“Overall, we found that parents with problems managing their mobile device use were more likely to experience technoference during time with their child, and this technoference in the parent-child relationship was linked with more child internalizing (e.g., anxiety, depression) and externalizing (e.g., hyperactivity, disruptive behavior) problems.”


“Many mothers perceived that technology interrupted coparenting interactions on occasion, especially during unstructured parenting such as playtime. Mothers rating more interference reported worse coparenting, relationship satisfaction, and depressive symptoms. Technology interference predicted coparenting even after controlling for relationship satisfaction and depressive symptoms. Technology interference likely decreases coordination between parents, leaving some mothers feeling frustrated.“



“It appears ego depletion may be just another example of the way belief drives behavior. Thinking we’re spent makes us feel worse, while rewarding ourselves with an indulgence makes us feel better.”


“In follow-up studies, the researchers found that children who were able to wait longer for the preferred rewards tended to have better life outcomes, as measured by SAT scores,[2] educational attainment,[3] body mass index (BMI),[4] and other life measures.[5] A replication attempt with a more diverse sample population over 10 times larger than the original study failed to support the original study’s conclusions and suggested that economic background rather than willpower explained the results.[6]

“Ultimately, the new study finds limited support for the idea that being able to delay gratification leads to better outcomes. Instead, it suggests that the capacity to hold out for a second marshmallow is shaped in large part by a child’s social and economic background—and, in turn, that that background, not the ability to delay gratification, is what’s behind kids’ long-term success.”


“Now we know that all your neurons are firing constantly, stimulating one another at various rates. This intrinsic brain activity is one of the great recent discoveries in neuroscience. Even more compelling is what this brain activity represents: millions of predictions of what you will encounter next in the world, based on your lifetime of past experience.”


“Analyzing more than 120 management papers, we found that there are three main reasons why people occasionally lose self-control: 1) self-control is a finite cognitive resource; 2) different types of self-control tap the same pool of self-control resources; and 3) exerting self-control can negatively affect future self-control if it is not replenished.“


“Predictions made by the self-control strength model were tested in a sample of underage social drinkers using ecological momentary assessment methodology. On days that participants experienced more self-control demands than average, they were more likely to violate their self-imposed drinking limit after controlling for mood and urge to drink. There was no relationship between self-control demands and urge or intention to drink, nor were self-control demands related to plans to limit drinking. When individuals planned to limit their alcohol intake, they were more affected by self-control demands than when they did not plan to limit their alcohol intake. Trait self-control moderated these relationships. Consistent with the self-control strength model, it appears that exerting self-control in nondrinking areas undermines individuals’ capacity to exert self-control of drinking in daily life.”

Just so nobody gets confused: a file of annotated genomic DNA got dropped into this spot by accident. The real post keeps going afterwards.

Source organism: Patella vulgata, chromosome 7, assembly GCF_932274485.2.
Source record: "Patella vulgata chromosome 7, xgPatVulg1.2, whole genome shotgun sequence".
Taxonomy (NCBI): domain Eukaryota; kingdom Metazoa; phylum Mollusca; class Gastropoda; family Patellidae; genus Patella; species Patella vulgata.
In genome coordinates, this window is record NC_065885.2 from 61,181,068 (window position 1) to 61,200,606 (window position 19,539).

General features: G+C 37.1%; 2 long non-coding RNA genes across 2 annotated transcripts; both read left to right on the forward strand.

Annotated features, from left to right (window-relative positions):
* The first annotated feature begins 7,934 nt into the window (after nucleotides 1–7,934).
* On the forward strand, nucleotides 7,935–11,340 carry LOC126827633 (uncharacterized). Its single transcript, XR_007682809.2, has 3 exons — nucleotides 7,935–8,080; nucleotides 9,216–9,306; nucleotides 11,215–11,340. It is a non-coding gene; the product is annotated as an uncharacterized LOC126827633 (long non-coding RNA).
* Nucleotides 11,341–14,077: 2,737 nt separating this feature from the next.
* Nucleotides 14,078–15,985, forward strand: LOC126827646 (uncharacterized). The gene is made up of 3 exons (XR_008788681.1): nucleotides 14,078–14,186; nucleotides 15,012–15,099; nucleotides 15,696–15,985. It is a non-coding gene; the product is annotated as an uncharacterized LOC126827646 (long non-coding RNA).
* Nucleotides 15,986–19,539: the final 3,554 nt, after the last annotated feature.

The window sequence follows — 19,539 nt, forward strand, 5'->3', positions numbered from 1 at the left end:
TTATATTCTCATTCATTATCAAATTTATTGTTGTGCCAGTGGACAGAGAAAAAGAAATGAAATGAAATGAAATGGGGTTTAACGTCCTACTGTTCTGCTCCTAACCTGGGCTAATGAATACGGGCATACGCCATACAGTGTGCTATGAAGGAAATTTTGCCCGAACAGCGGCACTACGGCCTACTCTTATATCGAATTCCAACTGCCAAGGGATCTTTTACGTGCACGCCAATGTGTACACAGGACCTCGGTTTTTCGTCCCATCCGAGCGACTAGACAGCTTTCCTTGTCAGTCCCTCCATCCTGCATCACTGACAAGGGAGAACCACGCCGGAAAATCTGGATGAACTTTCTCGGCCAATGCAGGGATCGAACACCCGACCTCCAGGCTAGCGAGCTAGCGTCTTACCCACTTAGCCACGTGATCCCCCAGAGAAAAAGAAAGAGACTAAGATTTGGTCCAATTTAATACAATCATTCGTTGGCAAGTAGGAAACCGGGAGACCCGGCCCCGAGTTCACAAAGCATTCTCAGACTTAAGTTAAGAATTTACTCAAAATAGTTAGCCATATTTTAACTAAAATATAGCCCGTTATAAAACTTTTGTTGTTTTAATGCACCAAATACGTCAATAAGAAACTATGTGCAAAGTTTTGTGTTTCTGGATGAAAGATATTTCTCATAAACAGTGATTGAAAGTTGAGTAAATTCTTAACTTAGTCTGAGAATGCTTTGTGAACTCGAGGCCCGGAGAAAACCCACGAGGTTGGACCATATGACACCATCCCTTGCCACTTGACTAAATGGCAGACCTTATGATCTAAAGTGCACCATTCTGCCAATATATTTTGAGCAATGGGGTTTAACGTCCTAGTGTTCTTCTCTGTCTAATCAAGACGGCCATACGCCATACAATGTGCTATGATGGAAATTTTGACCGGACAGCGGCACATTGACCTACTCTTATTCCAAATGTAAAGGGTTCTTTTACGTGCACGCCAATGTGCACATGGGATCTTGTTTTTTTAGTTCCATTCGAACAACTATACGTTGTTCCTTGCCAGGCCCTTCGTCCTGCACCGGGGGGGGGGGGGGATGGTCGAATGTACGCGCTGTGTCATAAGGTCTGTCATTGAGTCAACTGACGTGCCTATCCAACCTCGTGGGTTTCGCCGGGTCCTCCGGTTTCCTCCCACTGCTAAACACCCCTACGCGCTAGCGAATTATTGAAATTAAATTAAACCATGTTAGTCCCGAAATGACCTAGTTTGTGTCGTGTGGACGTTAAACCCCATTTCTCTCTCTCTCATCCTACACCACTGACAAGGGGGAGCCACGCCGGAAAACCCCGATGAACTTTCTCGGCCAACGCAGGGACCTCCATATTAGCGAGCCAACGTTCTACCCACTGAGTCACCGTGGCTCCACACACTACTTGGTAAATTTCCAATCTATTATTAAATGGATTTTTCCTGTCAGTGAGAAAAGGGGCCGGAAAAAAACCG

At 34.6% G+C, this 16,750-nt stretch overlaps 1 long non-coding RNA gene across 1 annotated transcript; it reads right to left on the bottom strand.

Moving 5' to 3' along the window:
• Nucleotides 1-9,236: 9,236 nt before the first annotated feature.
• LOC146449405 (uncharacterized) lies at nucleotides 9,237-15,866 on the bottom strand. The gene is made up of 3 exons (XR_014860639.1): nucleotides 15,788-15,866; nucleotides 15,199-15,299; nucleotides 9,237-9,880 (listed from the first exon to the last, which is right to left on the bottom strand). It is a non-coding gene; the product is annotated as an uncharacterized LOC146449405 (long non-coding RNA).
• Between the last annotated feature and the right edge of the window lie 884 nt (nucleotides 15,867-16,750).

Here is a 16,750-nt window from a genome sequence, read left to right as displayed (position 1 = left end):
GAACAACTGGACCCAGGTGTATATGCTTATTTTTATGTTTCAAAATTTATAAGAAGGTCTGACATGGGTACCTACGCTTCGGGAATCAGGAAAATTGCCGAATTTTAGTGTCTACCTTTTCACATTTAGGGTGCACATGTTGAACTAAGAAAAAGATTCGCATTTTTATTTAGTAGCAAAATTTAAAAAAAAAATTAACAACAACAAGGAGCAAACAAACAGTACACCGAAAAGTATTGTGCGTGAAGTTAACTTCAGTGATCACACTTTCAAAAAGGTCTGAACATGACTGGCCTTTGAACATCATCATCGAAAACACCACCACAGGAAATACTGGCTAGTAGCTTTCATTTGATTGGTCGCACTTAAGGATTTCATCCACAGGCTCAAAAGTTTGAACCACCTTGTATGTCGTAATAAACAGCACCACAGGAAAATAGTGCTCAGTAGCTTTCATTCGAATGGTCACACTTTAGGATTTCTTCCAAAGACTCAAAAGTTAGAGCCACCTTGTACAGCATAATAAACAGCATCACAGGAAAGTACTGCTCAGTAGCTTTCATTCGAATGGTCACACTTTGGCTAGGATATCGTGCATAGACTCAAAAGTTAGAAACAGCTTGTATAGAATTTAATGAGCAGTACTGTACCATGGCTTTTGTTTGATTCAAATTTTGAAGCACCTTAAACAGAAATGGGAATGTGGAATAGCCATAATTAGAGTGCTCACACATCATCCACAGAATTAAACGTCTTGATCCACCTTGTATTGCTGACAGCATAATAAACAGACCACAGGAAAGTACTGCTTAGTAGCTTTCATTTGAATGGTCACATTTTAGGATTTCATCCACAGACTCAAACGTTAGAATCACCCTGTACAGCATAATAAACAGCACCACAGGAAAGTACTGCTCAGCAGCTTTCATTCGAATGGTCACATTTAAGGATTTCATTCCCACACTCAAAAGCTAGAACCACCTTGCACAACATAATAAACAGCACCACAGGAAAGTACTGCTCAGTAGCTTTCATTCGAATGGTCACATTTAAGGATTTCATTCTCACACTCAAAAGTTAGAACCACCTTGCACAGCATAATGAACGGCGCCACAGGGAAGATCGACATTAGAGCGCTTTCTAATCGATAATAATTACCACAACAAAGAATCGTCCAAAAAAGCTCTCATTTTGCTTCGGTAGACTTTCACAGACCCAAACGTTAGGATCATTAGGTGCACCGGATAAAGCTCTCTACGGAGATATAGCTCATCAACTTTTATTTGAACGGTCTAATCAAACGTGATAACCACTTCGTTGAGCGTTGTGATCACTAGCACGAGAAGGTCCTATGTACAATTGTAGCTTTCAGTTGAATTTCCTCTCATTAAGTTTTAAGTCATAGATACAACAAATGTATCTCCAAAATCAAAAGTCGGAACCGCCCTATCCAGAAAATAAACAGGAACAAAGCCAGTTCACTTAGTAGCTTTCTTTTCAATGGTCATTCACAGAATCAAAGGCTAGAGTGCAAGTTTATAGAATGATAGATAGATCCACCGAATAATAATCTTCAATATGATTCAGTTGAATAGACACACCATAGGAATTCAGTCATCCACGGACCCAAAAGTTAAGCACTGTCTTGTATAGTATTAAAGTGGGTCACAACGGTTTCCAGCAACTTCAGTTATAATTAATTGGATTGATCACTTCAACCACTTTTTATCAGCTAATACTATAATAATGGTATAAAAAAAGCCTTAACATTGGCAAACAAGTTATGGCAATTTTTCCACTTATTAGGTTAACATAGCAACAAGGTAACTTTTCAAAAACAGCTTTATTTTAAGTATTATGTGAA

“The research presented in this paper provides evidence that heavier investment in mobile devices is correlated with a relatively weaker tendency to delay gratification (as measured by a delay discounting task) and a greater inclination toward impulsive behavior (i.e., weaker impulse control, assessed behaviorally and through self-report) but is not related to individual differences in sensitivity to reward.”


“The analysis showed the following: People with lower self-control found it significantly harder not to react to the smartphone signal immediately.“



“The study of 376 Korean university students found that avoidant attachment was indirectly linked to smartphone addiction. People with higher levels of avoidant attachment tended to have lower self-esteem and more anxiety, which in turn was associated with smartphone addiction.”


How technology interacts with your brain

“The market shows no sign of slowing down, as over a third of the world’s population is projected to own a smartphone by 2017, and the number of smartphone users is forecast to pass the 2.7 billion mark for the first time by 2019.“


“Among the key findings from this study were that when iPhone users were unable to answer their ringing iPhone during a word search puzzle, heart rate and blood pressure increased, self-reported feelings of anxiety and unpleasantness increased, and self-reported extended self and cognition decreased. These findings suggest that negative psychological and physiological outcomes are associated with iPhone separation and the inability to answer one’s ringing iPhone during cognitive tasks.”